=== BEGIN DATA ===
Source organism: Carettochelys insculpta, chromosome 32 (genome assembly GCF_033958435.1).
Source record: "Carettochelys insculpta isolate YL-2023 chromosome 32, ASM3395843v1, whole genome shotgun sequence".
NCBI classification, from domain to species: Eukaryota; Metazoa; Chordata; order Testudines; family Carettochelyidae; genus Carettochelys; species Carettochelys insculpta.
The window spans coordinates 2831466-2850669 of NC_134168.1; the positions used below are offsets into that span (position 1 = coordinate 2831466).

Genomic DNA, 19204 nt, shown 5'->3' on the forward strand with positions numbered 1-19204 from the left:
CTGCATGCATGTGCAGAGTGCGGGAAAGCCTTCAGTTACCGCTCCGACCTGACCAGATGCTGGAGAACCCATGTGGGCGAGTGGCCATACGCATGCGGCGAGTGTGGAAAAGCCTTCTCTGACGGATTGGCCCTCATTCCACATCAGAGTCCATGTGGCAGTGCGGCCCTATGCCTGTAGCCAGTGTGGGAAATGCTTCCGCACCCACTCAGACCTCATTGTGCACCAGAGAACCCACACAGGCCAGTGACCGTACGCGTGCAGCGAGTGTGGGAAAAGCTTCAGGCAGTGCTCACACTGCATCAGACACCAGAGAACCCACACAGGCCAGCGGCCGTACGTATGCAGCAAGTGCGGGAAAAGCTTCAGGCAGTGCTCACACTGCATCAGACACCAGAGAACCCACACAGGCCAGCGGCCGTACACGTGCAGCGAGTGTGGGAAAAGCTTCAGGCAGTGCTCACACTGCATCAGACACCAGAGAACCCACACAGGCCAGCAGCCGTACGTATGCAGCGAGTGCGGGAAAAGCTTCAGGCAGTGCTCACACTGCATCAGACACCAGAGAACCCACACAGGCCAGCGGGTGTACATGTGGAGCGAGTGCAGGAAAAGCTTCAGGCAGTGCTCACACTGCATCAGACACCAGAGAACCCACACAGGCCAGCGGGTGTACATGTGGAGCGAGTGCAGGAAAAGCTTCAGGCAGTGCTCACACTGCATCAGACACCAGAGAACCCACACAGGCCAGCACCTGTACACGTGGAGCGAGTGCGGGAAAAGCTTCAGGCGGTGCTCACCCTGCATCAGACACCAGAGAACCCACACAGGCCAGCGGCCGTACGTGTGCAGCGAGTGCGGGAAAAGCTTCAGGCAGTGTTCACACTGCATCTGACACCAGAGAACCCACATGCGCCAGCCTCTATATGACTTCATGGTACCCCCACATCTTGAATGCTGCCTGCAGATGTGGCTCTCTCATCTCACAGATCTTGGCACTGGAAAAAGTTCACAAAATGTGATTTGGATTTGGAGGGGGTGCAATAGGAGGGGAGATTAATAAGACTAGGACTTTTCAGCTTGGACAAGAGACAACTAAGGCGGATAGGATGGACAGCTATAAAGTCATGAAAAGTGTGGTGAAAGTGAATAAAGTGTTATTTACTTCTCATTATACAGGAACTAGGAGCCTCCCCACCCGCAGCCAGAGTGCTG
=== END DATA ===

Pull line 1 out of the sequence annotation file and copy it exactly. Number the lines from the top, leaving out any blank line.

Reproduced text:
Source organism: Carettochelys insculpta, chromosome 32 (genome assembly GCF_033958435.1).